Many men and women made me, as is true of everyone. To my people, please accept my earnest effort to be a gentle man as something tangible of my gratitude. First comes my father, who finally succeeded in teaching me that “the measure of your substance lies in your confidence in your ability to love others.” Next come coaches Roger and Leo, my fathers on the water. Rog taught me that “if you don’t know what you’re doing, stop the boat and ask for help.” Leo taught me that competition is indeed the search for an equal. And that adopting an attitude of “any seat, any boat, any time,” is one path to the sublimation of self that results directly in boat speed. John, who was my father in the workplace for 14 years, taught me to be the same man every minute of every day and not be a slave to my emotions. An even keel is a beautiful thing and helps others around us to feel secure and good about themselves. Mr. Douglas A., who taught me French as a Junior in school, who gave the same homework assignment every day for a year; “Do a fair amount,” he said. And I learned something about integrity. Julie, Corey, and Lovan who have lived unconditional love with me and for me.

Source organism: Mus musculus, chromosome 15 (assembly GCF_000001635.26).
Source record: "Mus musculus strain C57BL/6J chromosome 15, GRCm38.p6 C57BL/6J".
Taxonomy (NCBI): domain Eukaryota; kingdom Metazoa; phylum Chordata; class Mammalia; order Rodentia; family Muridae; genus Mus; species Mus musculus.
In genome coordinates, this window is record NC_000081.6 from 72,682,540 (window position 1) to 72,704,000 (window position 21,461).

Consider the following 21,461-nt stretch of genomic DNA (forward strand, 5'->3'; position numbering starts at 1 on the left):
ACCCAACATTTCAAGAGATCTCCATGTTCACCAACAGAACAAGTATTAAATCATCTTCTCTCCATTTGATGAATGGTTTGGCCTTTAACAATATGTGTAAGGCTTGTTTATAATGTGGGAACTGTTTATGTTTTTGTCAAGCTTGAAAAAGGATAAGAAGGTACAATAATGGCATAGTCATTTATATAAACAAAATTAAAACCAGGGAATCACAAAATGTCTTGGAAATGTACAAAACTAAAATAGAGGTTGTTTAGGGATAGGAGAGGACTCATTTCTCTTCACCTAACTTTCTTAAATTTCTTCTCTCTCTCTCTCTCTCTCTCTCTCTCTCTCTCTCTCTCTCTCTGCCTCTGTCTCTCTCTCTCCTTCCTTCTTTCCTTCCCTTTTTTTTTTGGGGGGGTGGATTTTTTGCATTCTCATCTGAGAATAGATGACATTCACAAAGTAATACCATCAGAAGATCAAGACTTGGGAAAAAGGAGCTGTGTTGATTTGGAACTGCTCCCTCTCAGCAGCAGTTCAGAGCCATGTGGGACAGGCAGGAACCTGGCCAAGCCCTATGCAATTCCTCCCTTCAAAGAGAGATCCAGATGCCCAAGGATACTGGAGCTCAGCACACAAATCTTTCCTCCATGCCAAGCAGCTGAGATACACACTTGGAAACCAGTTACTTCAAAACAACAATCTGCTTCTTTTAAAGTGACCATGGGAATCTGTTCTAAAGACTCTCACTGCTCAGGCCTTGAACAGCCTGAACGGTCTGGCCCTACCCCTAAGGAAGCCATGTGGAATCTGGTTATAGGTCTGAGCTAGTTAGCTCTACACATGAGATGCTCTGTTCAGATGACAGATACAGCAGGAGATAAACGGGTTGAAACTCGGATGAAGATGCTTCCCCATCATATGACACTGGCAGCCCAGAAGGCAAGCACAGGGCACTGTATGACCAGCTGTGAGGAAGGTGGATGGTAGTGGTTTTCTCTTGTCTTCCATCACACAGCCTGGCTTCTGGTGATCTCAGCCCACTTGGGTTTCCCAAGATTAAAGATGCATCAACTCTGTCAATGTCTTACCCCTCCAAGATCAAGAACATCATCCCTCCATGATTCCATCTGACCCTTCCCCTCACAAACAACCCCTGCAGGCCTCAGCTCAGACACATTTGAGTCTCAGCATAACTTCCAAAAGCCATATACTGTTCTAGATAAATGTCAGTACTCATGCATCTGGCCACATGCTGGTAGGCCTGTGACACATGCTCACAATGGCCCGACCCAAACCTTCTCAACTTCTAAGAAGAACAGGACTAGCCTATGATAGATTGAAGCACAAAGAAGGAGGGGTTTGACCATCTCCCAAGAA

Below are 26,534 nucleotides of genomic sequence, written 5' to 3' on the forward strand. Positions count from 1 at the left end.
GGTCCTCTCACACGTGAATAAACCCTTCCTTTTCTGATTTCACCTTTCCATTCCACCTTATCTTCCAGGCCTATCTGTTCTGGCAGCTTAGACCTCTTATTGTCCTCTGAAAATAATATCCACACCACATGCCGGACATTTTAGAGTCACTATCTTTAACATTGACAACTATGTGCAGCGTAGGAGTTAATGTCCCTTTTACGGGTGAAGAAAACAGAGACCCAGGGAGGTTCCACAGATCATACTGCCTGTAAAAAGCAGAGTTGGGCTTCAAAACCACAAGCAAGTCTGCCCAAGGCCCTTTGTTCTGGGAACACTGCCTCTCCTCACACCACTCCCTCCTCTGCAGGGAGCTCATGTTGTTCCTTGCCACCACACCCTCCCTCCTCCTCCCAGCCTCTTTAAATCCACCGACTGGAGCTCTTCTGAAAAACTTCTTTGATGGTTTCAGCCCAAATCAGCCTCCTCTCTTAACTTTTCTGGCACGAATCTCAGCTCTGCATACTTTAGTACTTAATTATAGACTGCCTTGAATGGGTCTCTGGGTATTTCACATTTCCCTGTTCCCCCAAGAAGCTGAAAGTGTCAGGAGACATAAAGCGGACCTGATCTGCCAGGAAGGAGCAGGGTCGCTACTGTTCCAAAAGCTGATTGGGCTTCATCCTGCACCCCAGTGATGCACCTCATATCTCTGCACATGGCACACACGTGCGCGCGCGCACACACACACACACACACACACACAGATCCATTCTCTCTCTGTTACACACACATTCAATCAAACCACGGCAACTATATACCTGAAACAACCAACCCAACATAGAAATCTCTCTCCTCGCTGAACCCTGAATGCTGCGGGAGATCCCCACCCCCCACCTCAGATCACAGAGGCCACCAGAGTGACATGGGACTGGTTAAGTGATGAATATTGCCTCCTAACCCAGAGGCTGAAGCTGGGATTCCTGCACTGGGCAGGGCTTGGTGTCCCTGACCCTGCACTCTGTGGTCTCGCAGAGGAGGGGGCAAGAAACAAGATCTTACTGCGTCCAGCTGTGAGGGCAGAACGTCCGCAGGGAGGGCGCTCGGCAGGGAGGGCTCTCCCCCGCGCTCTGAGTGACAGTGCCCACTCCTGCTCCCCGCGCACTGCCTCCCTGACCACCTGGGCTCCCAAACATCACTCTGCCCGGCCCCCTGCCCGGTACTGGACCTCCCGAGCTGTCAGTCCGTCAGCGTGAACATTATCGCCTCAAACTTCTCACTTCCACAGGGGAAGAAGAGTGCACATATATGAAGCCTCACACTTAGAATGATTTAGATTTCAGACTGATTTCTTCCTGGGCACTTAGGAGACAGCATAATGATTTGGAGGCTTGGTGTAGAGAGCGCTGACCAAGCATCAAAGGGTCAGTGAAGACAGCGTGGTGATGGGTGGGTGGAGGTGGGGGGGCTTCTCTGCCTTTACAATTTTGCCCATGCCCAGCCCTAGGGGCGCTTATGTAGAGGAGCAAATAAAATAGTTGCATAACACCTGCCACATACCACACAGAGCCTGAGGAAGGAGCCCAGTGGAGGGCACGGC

For Katherine and Emma, all I can do is try to pay forward the inexhaustible compassion they extended to me. I once was dying from a terminal disease and, despite the fact that there was no way out, these women made the personal decision that they could watch me die if it meant that I wouldn’t be frightened and alone. Without reasonable or even plausible explanation I outlasted the disease and today, not 1 year later, I feel like I did when I was 24 years old. Their love was heroic and I attribute my very survival to it. As a gesture of my affection, Most Likely to Succeed is dedicated to them both.
Last I must extend my heart to Thich Nhat Hanh who has urged me to love in a way that gives rise to freedom, and that I can choose to live in those moments when life is a work of art.